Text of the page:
9 Lead Generation Mistakes To Avoid (That You May be Making As Well)
Want more leads? Of course, you do!
We’ve built a very successful practice here at Inbound Marketing Labs by helping clients build robust (and sustainable) lead-gen strategies, despite going through three recessions since I started in this business.
A robust lead-gen strategy is the backbone of
our any business
Leads are especially important if you are a small business, like us.
You could have built the next Microsoft or Amazon or eBay, but if you're not getting enough people in the door, you're just an out-of-business (and out-of-luck) entrepreneur.
I’ve got a confession to make. I’m somewhat of a lead-gen nerd, some call me “the lead-gen guy” because I’ve been doing this since the early 2000s.
For 24 years, I’ve seen my fair share of hits and misses, and everything in between, when it comes to lead-gen models.
Listed here, is my list of the top 9 mistakes I’ve seen companies make time and again.
When you fix these, you will lower your cost per lead and improve customer experience by an order of magnitude.
Ready to take your lead-gen game to the next level? Then make it a habit to not repeat these mistakes.
1. They start collecting leads before they're ready
Achieving product-market fit (PMF) is an important milestone before you implement a go-to-market strategy.
Is there a demand for what you’re selling in the market? Have you identified who has the biggest need for what you’re selling?
If what you sell doesn't address a particular need for a particular segment of the market, it doesn’t matter. Period.
You can drive as much traffic as you want on your landing pages, but those leads are worth nothing in the end.
2. They do not target the right buyers for lead generation
Not prospects, but buyers. Read that again.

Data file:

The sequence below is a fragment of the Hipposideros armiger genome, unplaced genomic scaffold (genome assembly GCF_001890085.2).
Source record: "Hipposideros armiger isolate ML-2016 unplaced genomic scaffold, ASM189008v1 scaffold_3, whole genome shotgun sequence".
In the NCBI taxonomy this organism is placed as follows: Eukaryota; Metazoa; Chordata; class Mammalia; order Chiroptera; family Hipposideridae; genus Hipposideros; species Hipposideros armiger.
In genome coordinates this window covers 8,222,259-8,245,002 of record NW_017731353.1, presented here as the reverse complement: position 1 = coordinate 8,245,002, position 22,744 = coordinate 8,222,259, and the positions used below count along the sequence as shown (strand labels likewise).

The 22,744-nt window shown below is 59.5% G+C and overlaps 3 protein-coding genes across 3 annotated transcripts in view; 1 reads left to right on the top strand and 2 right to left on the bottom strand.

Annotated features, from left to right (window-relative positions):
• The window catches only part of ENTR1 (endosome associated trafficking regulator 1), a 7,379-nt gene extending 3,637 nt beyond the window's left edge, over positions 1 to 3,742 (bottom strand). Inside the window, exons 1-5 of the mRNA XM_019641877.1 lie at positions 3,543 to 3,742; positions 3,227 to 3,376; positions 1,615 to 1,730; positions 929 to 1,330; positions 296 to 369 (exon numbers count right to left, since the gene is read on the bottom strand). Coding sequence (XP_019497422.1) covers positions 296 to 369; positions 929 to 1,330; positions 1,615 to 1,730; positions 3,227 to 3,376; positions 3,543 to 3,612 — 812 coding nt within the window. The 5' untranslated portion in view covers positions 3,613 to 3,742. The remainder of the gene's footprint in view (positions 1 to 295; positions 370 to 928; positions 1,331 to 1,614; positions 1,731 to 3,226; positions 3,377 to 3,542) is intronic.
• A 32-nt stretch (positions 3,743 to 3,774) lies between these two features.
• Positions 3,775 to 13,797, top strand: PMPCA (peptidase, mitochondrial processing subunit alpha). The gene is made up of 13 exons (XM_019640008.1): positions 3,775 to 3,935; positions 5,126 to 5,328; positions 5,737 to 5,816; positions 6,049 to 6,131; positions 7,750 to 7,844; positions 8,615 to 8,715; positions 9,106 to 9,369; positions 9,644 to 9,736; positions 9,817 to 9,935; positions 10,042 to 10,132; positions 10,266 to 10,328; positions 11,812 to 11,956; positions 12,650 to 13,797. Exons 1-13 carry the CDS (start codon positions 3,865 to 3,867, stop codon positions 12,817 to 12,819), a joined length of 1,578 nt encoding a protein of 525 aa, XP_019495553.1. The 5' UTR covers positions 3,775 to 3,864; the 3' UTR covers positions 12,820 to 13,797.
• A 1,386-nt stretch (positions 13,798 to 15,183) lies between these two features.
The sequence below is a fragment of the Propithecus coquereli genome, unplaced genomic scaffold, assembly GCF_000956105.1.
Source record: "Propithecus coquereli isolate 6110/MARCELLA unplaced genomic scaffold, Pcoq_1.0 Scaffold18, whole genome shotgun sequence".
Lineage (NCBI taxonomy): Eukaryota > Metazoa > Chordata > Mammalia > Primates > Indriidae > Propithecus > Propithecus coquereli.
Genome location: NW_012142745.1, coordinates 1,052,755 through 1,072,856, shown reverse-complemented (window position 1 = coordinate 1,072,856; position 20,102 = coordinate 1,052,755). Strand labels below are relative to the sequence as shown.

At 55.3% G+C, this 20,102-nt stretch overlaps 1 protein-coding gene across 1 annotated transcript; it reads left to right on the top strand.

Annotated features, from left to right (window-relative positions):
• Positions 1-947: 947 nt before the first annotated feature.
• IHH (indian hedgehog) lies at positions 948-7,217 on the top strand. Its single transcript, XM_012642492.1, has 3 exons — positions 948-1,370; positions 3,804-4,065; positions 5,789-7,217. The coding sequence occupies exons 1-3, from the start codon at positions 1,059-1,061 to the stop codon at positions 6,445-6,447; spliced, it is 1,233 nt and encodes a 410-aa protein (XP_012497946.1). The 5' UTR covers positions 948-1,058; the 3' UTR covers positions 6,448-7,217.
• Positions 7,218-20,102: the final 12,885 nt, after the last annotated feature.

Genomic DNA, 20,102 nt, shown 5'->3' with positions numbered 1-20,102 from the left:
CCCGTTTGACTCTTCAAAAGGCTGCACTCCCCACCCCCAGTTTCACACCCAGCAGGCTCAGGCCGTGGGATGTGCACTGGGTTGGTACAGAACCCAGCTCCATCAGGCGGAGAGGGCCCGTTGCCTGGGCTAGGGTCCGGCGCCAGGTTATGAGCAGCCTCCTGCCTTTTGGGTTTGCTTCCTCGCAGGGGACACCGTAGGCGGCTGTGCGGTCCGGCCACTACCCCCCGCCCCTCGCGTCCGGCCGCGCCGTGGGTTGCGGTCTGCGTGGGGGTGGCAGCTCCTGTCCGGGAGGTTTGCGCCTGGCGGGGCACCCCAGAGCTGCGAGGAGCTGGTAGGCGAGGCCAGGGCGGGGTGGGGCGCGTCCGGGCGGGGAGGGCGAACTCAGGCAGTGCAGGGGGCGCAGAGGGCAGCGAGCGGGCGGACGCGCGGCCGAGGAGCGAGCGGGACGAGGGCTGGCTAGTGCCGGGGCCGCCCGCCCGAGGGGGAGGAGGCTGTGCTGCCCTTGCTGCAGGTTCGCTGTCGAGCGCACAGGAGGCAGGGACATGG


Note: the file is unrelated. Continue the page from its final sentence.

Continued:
Research interested people that have written an actual check, to your business or to another business you know of.
A buyer isn’t someone who comments and/or asks questions in a Facebook group, or on social media.
Those people are tire kickers, who may or may not buy from you, ever.
You need to research actual buyers who have put their money where their mouth is, and are actively engaged buyers of what you have to sell.
Research their challenges, motivations, desires, and pain points, and tailor your lead generation efforts to this buyer persona.
Because that persona is what will buy from you, eventually.
3. They buy leads (instead of generating them organically)
Trust me when I say this because I’ve been guilty of this myself.
A lead seller doesn’t understand your business as you do.
They will sell you any data, claiming it is your target demographic.
In most cases, it’s just some random data scraped from an online tool (there are 100s of them out there today).
While this can work as a raw data acquisition strategy, you still HAVE TO filter out your better leads and clean them before you can use them.
This effort isn't worth the investment in the long run, because there are serious reputation implications to your domain and email health.